As students and faculty alike are aware, professors undergo a tremendous amount of scrutiny. Virtually every student on campus has something to say about each of their professors, and typically negative opinions get the most air time.
We busy ourselves with these conversations, but how often do we ask ourselves, what exactly makes a “good” professor?
In my experience, there is no such thing as a universally “good” or “bad” professor. Often students’ opinion of each professor has everything to do with teaching styles, learning styles, study habits, grading preferences, types of assignments, interest in the content, etc. Your view of a particular professor is essentially a personal algorithm dependent on the above variables, among others.
But I would also argue that there are some universally cherished traits among our educators. I think that the best professors are distinguished not by the difficulty of their assignments, nor the nature of their teaching, per se, but rather by their genuine care for each student.
My favorite professors at Fairfield have not been those who have handed out good grades, though that has been appreciated. More than that, they have been those who have both acknowledged and challenged me as an individual. My favorite professors have gotten to know me, and beyond that, they have held me accountable.
My decision to come to Fairfield was inspired, in part, by a conversation with Fr. Tom Reagan S.J., a former professor at Fairfield. “Professors at Fairfield, or really any Jesuit school, care about you,” he said.
From what I have experienced thus far on campus, that statement could not be more true. Fairfield is not the type of school where you can skip class and go unnoticed. And in my opinion, the best faculty members are those who make you feel noticed, sometimes even more than you’d like to be.
See, my favorite professors cold call me. They check in to make sure I am paying attention in class.
My favorite professors will read and re-read my assignments before they accept them, providing feedback until I am on the brink of exhaustion, because they have high expectations of me.
My favorite professors let me sit in their offices, as they kindly go over content again and again, and then maybe another time.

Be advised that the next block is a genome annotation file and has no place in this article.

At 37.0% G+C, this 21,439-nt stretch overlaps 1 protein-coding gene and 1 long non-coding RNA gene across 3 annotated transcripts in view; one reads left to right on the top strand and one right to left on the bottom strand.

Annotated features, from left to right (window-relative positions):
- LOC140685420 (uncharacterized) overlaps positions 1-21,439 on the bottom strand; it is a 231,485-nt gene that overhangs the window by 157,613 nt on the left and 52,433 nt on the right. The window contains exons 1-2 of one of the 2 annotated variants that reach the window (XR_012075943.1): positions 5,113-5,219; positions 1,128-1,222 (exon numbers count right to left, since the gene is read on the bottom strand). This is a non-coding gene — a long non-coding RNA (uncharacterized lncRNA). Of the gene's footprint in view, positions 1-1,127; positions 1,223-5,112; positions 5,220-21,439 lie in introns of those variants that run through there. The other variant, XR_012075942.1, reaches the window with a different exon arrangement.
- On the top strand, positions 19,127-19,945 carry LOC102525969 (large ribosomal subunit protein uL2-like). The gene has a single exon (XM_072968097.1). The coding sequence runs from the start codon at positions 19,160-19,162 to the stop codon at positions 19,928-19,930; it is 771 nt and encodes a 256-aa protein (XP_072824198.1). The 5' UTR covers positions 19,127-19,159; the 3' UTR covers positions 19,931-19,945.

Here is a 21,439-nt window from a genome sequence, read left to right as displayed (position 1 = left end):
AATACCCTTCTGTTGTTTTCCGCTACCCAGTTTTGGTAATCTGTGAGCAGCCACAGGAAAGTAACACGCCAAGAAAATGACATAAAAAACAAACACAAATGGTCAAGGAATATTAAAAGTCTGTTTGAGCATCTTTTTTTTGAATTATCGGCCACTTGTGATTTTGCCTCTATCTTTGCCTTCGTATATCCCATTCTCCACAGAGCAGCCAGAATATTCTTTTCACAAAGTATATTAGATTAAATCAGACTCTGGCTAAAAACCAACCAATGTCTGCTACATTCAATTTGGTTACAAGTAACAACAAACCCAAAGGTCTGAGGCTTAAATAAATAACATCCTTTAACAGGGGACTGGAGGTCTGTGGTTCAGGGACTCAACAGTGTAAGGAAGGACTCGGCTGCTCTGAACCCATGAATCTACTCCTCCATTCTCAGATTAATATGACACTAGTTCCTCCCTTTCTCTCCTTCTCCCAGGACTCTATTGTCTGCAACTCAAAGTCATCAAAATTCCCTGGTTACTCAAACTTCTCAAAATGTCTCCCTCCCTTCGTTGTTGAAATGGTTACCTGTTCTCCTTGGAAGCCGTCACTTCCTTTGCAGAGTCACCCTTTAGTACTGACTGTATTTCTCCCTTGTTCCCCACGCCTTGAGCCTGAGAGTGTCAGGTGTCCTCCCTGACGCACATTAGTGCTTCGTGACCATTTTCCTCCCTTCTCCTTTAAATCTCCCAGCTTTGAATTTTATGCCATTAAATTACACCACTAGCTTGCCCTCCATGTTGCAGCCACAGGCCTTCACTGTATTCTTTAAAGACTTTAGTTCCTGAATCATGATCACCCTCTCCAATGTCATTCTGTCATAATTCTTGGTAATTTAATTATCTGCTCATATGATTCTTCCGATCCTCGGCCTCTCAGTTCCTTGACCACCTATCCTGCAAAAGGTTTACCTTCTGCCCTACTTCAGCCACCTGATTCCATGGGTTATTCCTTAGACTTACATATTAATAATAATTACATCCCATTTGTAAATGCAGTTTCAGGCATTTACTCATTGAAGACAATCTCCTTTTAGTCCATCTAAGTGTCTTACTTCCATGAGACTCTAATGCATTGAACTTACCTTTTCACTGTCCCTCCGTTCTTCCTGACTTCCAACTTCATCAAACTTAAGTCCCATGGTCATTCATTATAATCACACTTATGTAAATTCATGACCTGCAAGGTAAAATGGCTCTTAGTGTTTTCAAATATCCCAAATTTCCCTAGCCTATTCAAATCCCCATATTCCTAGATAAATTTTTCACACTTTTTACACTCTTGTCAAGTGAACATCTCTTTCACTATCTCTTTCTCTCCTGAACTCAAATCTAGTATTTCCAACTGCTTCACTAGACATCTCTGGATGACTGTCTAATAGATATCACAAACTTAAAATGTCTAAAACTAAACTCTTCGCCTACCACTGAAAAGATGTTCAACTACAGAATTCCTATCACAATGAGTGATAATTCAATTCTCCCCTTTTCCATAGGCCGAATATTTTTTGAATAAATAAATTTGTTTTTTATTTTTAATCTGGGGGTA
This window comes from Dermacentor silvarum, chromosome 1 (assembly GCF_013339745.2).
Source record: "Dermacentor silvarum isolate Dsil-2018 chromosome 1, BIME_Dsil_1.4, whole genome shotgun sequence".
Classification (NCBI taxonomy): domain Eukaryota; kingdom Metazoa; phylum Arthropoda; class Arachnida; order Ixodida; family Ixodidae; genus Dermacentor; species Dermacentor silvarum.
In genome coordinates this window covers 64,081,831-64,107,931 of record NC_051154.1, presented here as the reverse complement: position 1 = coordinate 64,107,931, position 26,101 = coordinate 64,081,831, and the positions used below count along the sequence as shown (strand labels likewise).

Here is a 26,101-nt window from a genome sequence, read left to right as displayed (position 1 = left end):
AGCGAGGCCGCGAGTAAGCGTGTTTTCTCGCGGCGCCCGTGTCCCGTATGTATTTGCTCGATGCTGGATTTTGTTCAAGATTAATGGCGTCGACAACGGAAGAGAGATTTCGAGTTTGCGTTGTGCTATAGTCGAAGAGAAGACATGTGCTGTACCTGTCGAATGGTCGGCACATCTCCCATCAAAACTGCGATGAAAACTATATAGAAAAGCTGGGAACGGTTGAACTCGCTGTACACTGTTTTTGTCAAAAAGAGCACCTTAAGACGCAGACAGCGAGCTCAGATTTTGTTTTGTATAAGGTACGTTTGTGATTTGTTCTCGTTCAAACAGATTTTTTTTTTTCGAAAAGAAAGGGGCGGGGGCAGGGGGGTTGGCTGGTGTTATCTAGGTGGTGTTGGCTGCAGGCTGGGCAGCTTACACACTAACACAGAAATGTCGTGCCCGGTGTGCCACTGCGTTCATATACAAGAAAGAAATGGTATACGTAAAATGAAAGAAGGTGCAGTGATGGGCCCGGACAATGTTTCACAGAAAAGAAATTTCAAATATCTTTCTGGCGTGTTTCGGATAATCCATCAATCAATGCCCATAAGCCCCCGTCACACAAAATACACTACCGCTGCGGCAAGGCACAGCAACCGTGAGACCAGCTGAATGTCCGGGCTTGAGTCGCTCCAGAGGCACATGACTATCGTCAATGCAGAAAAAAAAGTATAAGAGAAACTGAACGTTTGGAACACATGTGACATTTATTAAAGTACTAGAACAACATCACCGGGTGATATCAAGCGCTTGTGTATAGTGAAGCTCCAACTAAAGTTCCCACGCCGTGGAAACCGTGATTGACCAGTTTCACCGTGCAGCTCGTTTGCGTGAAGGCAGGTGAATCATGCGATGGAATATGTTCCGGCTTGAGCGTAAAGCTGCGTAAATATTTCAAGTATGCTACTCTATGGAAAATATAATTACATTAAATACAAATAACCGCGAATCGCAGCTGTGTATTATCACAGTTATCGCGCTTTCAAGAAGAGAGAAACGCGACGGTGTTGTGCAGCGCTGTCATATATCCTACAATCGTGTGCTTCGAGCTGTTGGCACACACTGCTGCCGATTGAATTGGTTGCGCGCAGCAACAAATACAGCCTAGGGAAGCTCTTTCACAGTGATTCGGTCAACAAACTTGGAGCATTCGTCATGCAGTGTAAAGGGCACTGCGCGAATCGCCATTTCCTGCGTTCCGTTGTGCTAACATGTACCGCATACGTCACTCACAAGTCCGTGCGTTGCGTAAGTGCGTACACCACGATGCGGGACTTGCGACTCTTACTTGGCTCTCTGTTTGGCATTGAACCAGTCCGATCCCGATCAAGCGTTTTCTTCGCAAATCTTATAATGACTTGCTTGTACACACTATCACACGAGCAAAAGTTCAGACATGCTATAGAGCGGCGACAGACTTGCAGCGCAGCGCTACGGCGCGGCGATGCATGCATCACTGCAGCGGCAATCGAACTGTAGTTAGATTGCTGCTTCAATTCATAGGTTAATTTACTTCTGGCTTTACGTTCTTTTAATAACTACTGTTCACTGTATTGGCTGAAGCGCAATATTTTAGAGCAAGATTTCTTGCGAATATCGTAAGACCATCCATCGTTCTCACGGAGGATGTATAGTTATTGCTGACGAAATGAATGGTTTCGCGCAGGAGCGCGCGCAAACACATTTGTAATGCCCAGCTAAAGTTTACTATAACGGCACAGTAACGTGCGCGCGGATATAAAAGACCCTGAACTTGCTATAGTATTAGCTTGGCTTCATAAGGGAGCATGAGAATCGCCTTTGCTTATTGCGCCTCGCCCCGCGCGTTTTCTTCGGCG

My favorite professors offer me their phone numbers and have me call them in the airport to go over a paper.
My favorite professors reach out to ask me how I am doing, and genuinely want to know the answer.
My favorite professors talk to me about my strengths and weaknesses. They know me personally. They inspire me to do great things.
My favorite professors pray for me.
My favorite professors offer me feedback, even when I don’t want it.
My favorite professors hold me accountable, even when it hurts.
But more than anything, my favorite professors let me bare my own fruit. After they’ve done their pruning, my favorite professors sit back and let me take the reins.
And my favorite professors are the best cheerleaders.
A lot of the time, you’ll hear students assess faculty based on the grades they’ve received. And while I would be lying if I said I didn’t care about the letter grade I get on paper, I’ve come to learn that our tangible grades are just a fraction of what we really earn in each of our courses, because the best professors do more than coach their classes to A’s on a transcript.
They facilitate real problem solving. They inspire critical thinking. They challenge students form well-developed arguments, and to effectively articulate them. They expose students to new concepts, and frame them in a creative way. And in the best way possible, they sometimes kick our butts.
In any or all of these things, a “good” professor shapes us into the people we are becoming. But the best professors give us the tools we need to “go forth and set the world on fire.”
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